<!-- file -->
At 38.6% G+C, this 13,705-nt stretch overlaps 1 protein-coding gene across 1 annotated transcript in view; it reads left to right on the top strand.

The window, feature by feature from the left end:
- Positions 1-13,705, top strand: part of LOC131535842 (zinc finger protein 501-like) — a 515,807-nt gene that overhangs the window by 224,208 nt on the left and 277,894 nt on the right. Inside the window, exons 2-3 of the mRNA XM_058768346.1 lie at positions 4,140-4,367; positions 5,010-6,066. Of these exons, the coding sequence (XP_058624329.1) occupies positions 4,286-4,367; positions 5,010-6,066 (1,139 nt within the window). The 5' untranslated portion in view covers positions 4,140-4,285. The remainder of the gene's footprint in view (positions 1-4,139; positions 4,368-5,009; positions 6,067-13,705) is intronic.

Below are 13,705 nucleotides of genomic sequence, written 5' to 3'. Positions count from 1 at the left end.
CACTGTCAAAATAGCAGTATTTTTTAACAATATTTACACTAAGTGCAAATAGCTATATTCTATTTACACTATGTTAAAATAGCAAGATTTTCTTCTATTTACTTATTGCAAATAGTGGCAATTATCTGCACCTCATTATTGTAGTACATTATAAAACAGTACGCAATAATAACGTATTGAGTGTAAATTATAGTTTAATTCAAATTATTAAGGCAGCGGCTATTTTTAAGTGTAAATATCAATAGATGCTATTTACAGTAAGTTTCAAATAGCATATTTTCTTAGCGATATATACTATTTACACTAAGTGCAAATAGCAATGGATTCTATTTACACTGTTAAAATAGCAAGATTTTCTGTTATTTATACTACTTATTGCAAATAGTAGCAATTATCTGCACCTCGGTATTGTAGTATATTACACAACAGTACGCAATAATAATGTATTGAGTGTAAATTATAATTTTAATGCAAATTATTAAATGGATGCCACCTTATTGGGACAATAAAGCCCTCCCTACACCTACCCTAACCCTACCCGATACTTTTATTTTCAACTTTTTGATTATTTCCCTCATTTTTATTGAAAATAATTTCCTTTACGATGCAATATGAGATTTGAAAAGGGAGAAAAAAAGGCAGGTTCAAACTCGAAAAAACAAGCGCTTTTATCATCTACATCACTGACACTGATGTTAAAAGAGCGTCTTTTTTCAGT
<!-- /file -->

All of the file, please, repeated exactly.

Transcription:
At 38.6% G+C, this 13,705-nt stretch overlaps 1 protein-coding gene across 1 annotated transcript in view; it reads left to right on the top strand.

The window, feature by feature from the left end:
- Positions 1-13,705, top strand: part of LOC131535842 (zinc finger protein 501-like) — a 515,807-nt gene that overhangs the window by 224,208 nt on the left and 277,894 nt on the right. Inside the window, exons 2-3 of the mRNA XM_058768346.1 lie at positions 4,140-4,367; positions 5,010-6,066. Of these exons, the coding sequence (XP_058624329.1) occupies positions 4,286-4,367; positions 5,010-6,066 (1,139 nt within the window). The 5' untranslated portion in view covers positions 4,140-4,285. The remainder of the gene's footprint in view (positions 1-4,139; positions 4,368-5,009; positions 6,067-13,705) is intronic.

Below are 13,705 nucleotides of genomic sequence, written 5' to 3'. Positions count from 1 at the left end.
CACTGTCAAAATAGCAGTATTTTTTAACAATATTTACACTAAGTGCAAATAGCTATATTCTATTTACACTATGTTAAAATAGCAAGATTTTCTTCTATTTACTTATTGCAAATAGTGGCAATTATCTGCACCTCATTATTGTAGTACATTATAAAACAGTACGCAATAATAACGTATTGAGTGTAAATTATAGTTTAATTCAAATTATTAAGGCAGCGGCTATTTTTAAGTGTAAATATCAATAGATGCTATTTACAGTAAGTTTCAAATAGCATATTTTCTTAGCGATATATACTATTTACACTAAGTGCAAATAGCAATGGATTCTATTTACACTGTTAAAATAGCAAGATTTTCTGTTATTTATACTACTTATTGCAAATAGTAGCAATTATCTGCACCTCGGTATTGTAGTATATTACACAACAGTACGCAATAATAATGTATTGAGTGTAAATTATAATTTTAATGCAAATTATTAAATGGATGCCACCTTATTGGGACAATAAAGCCCTCCCTACACCTACCCTAACCCTACCCGATACTTTTATTTTCAACTTTTTGATTATTTCCCTCATTTTTATTGAAAATAATTTCCTTTACGATGCAATATGAGATTTGAAAAGGGAGAAAAAAAGGCAGGTTCAAACTCGAAAAAACAAGCGCTTTTATCATCTACATCACTGACACTGATGTTAAAAGAGCGTCTTTTTTCAGT